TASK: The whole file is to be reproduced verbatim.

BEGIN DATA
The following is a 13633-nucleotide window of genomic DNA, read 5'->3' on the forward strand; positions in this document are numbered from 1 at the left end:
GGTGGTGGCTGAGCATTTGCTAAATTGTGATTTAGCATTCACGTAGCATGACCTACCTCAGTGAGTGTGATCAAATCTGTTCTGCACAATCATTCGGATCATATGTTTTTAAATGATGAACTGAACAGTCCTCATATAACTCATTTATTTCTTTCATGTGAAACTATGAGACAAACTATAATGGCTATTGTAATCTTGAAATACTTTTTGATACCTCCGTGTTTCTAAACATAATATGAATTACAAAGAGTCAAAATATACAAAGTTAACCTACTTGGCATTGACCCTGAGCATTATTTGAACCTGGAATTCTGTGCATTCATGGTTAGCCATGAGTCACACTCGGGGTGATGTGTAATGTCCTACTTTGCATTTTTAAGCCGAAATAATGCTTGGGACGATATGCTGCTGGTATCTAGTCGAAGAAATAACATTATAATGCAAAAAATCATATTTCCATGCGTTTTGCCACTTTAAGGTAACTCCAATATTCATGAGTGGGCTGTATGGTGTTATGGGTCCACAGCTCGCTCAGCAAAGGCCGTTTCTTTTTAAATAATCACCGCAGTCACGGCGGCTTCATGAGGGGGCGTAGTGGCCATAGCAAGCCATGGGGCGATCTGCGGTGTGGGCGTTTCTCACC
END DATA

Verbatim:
The following is a 13633-nucleotide window of genomic DNA, read 5'->3' on the forward strand; positions in this document are numbered from 1 at the left end:
GGTGGTGGCTGAGCATTTGCTAAATTGTGATTTAGCATTCACGTAGCATGACCTACCTCAGTGAGTGTGATCAAATCTGTTCTGCACAATCATTCGGATCATATGTTTTTAAATGATGAACTGAACAGTCCTCATATAACTCATTTATTTCTTTCATGTGAAACTATGAGACAAACTATAATGGCTATTGTAATCTTGAAATACTTTTTGATACCTCCGTGTTTCTAAACATAATATGAATTACAAAGAGTCAAAATATACAAAGTTAACCTACTTGGCATTGACCCTGAGCATTATTTGAACCTGGAATTCTGTGCATTCATGGTTAGCCATGAGTCACACTCGGGGTGATGTGTAATGTCCTACTTTGCATTTTTAAGCCGAAATAATGCTTGGGACGATATGCTGCTGGTATCTAGTCGAAGAAATAACATTATAATGCAAAAAATCATATTTCCATGCGTTTTGCCACTTTAAGGTAACTCCAATATTCATGAGTGGGCTGTATGGTGTTATGGGTCCACAGCTCGCTCAGCAAAGGCCGTTTCTTTTTAAATAATCACCGCAGTCACGGCGGCTTCATGAGGGGGCGTAGTGGCCATAGCAAGCCATGGGGCGATCTGCGGTGTGGGCGTTTCTCACC